• Be calm, open, honest, non-judgmental, and make no assumptions – even if worried or angry about something, how we first start a conversation can show that we are interested in connecting with (and respecting) the other person.
  • Open or direct questions – conversations could be started with these types of questions with regard to what we wish to achieve, e.g. an open question could be, “What do you think about my ideas?” Rather than, “Do you agree with what I have said?” A direct question is good for focusing on a specific issue you wish clarified, e.g. “You talked about three intervention strategies, could you explain more about the first one please?”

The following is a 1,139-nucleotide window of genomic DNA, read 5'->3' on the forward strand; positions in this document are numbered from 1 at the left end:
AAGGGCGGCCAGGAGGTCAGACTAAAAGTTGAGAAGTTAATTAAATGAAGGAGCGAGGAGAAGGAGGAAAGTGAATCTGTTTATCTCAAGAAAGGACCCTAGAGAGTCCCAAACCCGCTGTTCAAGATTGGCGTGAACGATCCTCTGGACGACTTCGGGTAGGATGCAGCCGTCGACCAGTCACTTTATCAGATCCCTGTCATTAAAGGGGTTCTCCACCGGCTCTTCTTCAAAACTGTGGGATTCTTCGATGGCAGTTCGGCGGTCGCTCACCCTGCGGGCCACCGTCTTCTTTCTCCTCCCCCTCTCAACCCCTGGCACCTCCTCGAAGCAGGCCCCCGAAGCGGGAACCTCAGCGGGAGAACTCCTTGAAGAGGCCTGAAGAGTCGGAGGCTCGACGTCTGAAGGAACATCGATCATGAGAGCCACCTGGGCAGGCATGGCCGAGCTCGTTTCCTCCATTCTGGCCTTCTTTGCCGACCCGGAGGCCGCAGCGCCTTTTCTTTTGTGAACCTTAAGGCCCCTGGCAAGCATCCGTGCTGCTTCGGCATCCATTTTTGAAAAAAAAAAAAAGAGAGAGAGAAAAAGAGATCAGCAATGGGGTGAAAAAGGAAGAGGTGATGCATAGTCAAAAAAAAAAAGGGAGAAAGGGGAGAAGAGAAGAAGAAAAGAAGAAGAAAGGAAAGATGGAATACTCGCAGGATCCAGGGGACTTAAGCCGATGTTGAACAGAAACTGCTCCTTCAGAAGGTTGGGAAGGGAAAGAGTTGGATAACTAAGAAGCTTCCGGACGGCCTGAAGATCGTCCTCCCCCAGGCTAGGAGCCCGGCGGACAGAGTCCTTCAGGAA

• Perception checking – making sure we understand correctly the many things that are said as a conversation evolves to clarify what is being said. This not only improves our own understanding, but shows the other person that we are actively listening – are following what they are saying. Paraphrasing – a useful tool for perception checking. We can briefly say the main things back to the person. The other person can then agree and go on with more detail, or disagree and clarify what they were saying. E.g. “So you’re saying that this strategy is worth trying because….”.
  • Summarising – before an interaction ends, it is helpful to be clear of the outcome by summarising the discussion. We can take out what we think the main themes of the conversation are and confirm these by summarising the discussion. This creates mutual understanding and agreement about what was said, e.g. confirmation of any specific tasks to be performed by either person.

What is team work, and how do we achieve it?